YOU ARE HEREOpening the door to your own rebelution
Simple ideas and unbelievable dreams. First steps and great miracles. Ordinary teenagers and a God who still uses young people to accomplish His big plans.
That’s what our first book, Do Hard Things,
is all about. Do Hard Things
shows how young people can take hold of a more exciting option for their teen years than what society suggests. We wrote the book to counter the Myth of Adolescence, which says the teen years are a time to goof off and have fun before “real life” starts. We invited our peers to choose to do hard things for the glory of God and, in the process, turn the world’s idea of what teens are capable of upside down.
We were nineteen when we wrote Do Hard Things,
twin brothers who wanted to follow God’s call and challenge our generation. We’re twenty-one now and sophomores in college. We still dream big dreams, still want to follow God completely, and still believe just as strongly that God wants to use our generation to change the world. (And, as you might have guessed, we’re still twin brothers.)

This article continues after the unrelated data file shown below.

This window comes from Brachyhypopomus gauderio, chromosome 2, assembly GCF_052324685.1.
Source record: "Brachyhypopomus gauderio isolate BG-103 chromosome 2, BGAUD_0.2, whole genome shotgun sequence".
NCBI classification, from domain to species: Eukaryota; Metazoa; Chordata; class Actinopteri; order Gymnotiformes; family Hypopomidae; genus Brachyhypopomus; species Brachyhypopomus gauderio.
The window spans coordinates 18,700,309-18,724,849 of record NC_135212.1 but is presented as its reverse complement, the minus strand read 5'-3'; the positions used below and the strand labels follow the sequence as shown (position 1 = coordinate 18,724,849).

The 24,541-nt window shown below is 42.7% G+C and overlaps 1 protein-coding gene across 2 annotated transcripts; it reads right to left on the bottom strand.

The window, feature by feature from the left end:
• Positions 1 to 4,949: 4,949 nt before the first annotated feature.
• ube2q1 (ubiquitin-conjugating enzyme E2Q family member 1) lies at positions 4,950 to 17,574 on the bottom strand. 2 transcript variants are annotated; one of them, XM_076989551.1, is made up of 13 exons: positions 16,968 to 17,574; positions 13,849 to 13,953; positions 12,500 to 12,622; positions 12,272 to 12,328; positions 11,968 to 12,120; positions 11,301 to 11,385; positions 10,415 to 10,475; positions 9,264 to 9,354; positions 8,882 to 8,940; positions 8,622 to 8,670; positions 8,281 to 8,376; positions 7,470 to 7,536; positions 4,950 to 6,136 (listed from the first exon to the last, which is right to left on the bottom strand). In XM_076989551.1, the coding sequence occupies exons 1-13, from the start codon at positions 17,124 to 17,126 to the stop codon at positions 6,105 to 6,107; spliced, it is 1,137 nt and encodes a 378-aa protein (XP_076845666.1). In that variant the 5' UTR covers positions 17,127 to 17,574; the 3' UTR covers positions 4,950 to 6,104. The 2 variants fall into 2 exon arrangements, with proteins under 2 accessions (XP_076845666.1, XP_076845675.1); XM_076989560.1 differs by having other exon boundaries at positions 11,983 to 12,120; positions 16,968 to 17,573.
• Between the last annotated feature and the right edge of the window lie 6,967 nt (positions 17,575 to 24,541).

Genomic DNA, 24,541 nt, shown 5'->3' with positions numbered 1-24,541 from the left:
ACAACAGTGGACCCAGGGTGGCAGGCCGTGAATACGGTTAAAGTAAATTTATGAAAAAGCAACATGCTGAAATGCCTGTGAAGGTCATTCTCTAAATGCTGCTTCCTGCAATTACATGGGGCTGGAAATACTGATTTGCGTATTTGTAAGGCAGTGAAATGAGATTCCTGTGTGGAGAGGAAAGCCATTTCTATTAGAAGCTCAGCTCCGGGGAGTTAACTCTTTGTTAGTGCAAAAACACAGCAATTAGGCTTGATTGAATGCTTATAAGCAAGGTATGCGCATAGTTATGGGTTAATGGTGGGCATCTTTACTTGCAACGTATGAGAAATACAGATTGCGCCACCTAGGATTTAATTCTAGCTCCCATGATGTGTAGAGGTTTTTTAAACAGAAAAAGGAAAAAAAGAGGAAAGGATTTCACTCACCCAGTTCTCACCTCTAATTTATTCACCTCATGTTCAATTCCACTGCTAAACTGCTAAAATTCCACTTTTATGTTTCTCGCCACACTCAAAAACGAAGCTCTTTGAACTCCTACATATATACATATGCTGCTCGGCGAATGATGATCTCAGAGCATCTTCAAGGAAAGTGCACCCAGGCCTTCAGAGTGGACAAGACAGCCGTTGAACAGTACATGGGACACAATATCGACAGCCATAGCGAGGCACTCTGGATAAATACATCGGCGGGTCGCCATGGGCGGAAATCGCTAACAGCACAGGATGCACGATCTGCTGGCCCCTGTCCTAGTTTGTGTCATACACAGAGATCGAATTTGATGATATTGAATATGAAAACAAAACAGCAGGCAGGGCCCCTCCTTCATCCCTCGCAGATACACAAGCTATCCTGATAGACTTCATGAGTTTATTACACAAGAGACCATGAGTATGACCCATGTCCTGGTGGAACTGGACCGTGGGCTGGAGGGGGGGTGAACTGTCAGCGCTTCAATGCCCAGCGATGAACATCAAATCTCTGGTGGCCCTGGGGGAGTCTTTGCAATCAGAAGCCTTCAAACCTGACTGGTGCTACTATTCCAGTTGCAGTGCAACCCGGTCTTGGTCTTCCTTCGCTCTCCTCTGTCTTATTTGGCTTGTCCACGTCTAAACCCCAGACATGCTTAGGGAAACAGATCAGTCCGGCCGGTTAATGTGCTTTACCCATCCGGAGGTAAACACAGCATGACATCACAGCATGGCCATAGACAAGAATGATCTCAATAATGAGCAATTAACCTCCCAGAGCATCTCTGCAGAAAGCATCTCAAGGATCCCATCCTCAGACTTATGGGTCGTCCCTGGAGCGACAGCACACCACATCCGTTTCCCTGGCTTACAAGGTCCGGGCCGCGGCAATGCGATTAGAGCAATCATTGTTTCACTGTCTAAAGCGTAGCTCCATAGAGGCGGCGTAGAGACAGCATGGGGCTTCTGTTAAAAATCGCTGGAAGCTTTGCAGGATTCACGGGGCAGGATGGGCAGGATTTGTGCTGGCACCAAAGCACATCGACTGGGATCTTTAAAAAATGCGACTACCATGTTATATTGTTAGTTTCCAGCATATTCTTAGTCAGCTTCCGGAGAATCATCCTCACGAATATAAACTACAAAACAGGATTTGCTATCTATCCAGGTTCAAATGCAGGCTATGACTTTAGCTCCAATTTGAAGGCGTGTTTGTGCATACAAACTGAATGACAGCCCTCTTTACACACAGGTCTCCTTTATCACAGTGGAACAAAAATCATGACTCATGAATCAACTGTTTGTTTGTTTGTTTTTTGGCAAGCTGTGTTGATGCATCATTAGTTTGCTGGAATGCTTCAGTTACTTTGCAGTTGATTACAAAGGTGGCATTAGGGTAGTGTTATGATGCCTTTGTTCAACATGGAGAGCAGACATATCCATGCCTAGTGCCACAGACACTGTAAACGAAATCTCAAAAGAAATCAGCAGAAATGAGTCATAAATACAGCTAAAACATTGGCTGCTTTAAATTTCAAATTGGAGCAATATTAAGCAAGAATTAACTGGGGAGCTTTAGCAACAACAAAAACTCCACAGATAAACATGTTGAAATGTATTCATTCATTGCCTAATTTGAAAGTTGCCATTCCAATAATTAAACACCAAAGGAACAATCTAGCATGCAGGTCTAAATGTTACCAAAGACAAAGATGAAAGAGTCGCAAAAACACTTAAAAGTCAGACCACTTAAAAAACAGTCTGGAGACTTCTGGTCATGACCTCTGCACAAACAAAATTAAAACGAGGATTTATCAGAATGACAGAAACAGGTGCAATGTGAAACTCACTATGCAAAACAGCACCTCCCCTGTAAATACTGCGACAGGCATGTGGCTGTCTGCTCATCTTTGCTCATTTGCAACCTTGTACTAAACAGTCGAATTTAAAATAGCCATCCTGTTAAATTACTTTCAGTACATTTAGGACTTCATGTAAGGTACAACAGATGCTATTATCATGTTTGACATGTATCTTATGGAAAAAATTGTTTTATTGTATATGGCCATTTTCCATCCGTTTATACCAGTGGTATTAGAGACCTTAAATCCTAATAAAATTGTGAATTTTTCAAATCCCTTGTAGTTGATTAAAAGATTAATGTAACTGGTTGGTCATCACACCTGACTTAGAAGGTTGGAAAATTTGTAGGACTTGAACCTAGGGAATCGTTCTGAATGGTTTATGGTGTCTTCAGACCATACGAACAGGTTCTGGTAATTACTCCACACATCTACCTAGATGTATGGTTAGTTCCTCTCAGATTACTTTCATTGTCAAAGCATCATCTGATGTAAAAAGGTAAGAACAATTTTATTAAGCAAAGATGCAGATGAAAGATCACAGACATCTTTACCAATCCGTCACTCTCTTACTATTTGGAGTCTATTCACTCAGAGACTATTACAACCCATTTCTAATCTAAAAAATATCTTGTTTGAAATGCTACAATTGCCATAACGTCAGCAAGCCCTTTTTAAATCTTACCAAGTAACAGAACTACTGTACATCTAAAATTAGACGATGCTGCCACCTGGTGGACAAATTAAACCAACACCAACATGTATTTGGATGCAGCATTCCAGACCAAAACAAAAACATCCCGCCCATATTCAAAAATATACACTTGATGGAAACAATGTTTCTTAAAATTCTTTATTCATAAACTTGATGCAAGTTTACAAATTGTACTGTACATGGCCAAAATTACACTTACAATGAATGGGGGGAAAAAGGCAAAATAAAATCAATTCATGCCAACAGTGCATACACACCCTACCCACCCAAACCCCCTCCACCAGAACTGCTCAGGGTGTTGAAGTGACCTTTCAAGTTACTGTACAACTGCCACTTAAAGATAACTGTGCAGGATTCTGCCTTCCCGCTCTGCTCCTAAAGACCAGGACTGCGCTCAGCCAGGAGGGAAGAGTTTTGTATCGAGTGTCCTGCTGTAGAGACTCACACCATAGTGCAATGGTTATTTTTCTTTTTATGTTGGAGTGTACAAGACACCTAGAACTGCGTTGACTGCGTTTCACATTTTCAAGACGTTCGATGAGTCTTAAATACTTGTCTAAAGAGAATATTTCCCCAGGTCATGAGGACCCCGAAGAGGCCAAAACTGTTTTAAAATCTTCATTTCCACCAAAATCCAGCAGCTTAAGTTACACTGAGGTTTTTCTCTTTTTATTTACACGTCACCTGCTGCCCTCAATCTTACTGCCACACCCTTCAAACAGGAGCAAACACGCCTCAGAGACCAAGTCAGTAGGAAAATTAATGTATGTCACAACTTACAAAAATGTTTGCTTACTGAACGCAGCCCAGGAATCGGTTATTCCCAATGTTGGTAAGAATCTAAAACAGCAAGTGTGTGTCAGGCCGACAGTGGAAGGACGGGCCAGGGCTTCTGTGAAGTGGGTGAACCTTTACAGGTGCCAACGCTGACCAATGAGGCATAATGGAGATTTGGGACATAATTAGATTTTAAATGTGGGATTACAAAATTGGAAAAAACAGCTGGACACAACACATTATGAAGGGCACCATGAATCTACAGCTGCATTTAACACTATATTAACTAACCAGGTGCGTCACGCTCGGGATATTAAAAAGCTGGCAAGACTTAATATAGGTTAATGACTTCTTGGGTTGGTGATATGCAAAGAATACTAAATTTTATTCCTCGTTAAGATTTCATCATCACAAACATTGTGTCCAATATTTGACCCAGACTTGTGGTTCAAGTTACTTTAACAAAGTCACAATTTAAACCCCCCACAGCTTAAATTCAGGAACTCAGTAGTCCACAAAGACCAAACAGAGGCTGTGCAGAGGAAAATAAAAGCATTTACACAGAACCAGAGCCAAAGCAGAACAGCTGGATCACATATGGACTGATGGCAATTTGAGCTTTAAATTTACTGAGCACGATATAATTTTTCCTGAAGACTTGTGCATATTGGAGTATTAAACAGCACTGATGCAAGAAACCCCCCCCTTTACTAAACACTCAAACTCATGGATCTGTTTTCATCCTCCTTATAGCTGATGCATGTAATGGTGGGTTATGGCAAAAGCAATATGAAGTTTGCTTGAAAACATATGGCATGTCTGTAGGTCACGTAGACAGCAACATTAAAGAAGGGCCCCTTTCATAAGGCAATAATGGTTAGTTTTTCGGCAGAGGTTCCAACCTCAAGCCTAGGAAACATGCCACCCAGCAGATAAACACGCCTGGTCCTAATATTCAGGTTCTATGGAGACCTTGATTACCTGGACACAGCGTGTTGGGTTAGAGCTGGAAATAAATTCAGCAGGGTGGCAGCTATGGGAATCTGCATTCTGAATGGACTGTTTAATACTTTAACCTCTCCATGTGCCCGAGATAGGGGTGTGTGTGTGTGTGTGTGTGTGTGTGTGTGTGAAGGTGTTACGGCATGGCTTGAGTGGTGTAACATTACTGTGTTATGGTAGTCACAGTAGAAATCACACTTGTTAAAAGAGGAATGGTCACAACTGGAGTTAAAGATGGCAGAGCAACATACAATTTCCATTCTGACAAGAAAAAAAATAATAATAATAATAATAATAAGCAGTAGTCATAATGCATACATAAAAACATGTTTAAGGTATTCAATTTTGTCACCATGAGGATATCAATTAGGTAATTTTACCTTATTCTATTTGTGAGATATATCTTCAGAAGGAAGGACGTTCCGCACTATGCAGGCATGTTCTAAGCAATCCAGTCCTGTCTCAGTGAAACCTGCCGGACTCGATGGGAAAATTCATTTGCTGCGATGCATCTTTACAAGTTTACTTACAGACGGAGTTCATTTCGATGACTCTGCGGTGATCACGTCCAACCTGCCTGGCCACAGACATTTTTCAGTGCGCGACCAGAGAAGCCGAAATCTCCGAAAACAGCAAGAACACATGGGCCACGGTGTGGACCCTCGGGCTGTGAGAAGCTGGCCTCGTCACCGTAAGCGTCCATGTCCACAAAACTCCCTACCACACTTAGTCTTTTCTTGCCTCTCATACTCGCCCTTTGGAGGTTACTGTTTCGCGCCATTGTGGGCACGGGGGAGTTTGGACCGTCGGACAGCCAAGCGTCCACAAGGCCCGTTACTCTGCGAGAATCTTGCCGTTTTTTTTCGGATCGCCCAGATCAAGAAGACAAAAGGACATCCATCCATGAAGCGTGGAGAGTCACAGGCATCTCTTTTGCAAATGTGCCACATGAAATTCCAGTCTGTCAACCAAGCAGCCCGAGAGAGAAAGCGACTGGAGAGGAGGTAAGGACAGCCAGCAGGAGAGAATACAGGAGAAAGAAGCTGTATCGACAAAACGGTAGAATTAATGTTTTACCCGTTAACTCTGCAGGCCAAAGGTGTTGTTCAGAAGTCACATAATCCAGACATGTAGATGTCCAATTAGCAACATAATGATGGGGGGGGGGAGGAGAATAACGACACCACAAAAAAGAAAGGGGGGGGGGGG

Whether or not you’ve read Do Hard Things
(we’d recommend it—but, of course, we’re a little biased), this companion book continues the Do Hard Things
message and piles on stories, practical suggestions, and detailed how-tos. You can use it either on your own or in a group setting, depending on your situation.
In other words, Do Hard Things
marked the beginning of a movement. Start Here
is your personal field guide to jumping in and getting involved. The Rebelution Movement
The concept of doing hard things actually started as a blog we created when we were sixteen. We called it The Rebelution—a combination of rebellion
to create a whole new word with a whole new meaning. We defined rebelution
as “ateenage rebellion against low expectations.” (By the way, the blog still exists. Check it out at TheRebelution.com.)
Since Do Hard Things